The Daily Tar Heel

Serving the students and the University community since 1893

Thursday August 11th

Editorial: Student protests are absolutely necessary.

Married couple Arthur and Debbie Finn pose with their signs during a Franklin Street anti-war protest on Franklin Street Sunday, March 6. “You’re never too old to protest for what you believe in. I’m 87 and he’s 88, and there are people older than us protesting. I do wish there were more younger people out here with us, more students,” Debbie Finn said.
Buy Photos Married couple Arthur and Debbie Finn pose with their signs during a Franklin Street anti-war protest on Franklin Street Sunday, March 6. “You’re never too old to protest for what you believe in. I’m 87 and he’s 88, and there are people older than us protesting. I do wish there were more younger people out here with us, more students,” Debbie Finn said.

This week, members of the UNC community have organized several events in solidarity with Ukraine. This comes at a time where Russian forces are actively invading the Eastern European nation.

Events to show support to victims included a vigil outside Dey Hall put on by the Department of Germanic and Slavic Languages and Literatures and the Russian Flagship Program, panels featuring academic and professional experts and a history and political science teach-in meant to educate students.

However, some may feel these events are insignificant in the grand scheme of things, pondering if all this will accomplish something. The answer is yes — protests do work.

First off, protests are indicators that a certain group or community is unhappy and will not put up with the current state of events. It's essentially a demand for systematic change.

As Frederick Douglas once said, “power concedes nothing without a demand.”

We witnessed it with the swift arrest of Derek Chauvin in response to the murder of George Floyd following widespread protests.

And it is each protest that matters. From Minneapolis, Berlin to Chapel Hill, the display of a group of people demanding justice is powerful. They demonstrate the power in student movements, such as Black Student Movement.

Some may say the effect of UNC students protesting for Black Lives Matter is minimal. However, when we demand equity and justice, it shows we are united together for a greater cause than ourselves. There is no cause or event too little to display support.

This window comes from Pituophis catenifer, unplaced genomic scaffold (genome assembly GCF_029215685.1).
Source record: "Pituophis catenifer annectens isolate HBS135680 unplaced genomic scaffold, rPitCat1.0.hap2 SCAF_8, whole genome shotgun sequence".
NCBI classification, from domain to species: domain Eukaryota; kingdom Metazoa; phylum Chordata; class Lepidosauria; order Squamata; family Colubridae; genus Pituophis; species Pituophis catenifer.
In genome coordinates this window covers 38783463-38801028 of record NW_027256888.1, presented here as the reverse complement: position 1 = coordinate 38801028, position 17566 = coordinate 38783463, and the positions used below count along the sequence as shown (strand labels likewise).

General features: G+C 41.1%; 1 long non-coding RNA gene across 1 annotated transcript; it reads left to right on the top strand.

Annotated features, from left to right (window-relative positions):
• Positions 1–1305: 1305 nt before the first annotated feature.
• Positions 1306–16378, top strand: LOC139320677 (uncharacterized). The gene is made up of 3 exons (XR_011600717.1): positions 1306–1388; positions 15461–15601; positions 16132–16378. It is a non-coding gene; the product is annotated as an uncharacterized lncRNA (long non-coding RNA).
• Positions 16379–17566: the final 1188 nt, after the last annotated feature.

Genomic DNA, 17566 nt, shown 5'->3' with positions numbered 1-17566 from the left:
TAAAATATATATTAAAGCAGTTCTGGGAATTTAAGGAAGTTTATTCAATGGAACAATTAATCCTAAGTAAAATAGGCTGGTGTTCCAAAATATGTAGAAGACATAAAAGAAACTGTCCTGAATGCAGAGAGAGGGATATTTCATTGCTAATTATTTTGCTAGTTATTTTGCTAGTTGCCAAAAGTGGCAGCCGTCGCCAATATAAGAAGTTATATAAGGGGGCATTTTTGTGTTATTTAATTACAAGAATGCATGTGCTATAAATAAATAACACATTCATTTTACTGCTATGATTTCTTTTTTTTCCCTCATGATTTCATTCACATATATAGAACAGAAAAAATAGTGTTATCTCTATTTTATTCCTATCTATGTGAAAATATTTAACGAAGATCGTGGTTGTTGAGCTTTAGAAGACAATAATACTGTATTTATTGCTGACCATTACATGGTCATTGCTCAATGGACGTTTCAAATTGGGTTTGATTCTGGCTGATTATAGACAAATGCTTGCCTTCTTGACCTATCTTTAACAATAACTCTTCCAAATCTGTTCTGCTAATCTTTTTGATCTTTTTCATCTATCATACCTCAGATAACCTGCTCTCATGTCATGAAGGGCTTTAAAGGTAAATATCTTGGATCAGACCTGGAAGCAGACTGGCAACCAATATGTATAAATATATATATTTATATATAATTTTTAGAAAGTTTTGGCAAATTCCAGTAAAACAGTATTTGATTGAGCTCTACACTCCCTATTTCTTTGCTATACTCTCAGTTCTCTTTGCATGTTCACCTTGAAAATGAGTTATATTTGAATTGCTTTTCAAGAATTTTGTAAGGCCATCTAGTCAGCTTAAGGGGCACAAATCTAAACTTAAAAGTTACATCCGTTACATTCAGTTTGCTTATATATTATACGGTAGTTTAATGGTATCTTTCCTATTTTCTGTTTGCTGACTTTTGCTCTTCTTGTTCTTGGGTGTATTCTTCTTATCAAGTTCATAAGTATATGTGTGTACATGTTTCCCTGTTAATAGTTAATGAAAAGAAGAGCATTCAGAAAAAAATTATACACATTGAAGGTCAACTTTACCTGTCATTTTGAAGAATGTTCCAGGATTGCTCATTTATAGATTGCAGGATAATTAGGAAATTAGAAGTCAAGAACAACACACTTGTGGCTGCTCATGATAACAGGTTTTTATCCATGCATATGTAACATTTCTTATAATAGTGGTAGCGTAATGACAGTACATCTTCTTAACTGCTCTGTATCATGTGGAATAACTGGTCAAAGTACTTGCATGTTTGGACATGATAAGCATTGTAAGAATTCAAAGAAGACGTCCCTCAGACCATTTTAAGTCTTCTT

All of it lies in the power of solidarity. Solidarity entails taking action on the front lines, with more than just words, to improve the circumstances of others. It shows that no matter how large or small the gathering, we are fighting for change.

Solidarity shows that there are people from all over the country, and even all around the world, that are demanding justice.

On Friday, Ukrainian President Volodymyr Zelenskyy appeared on video as he addressed thousands of people protesting the war in several European cities, among them Paris, Prague, Lyon, Frankfurt and others.

“Do not turn a blind eye on this,” he said. “Come out and support Ukraine as much as you can … All of you are Ukrainians today, thank you for this.”

In all of this, it is important to remember to speak out about injustices we witness. Even for us that our daily lives are relatively unaffected by the occurring injustice. It is our support that brings power to the cause. For when we don’t speak out, we let inequity run society.

We are often reminded of Martin Niemöller's poem about allowing the rise of Nazism in Germany. Ultimately, it was the silence that led to tyranny. Let's not repeat history and speak out. There is never a cause or protest too small to make a difference.

"First they came for the socialists, and I did not speak out—

Because I was not a socialist.

Then they came for the trade unionists, and I did not speak out—

Because I was not a trade unionist.

Then they came for the Jews, and I did not speak out—

Because I was not a Jew.

Then they came for me—and there was no one left to speak for me."

@dthopinion

opinion@dailytarheel.com

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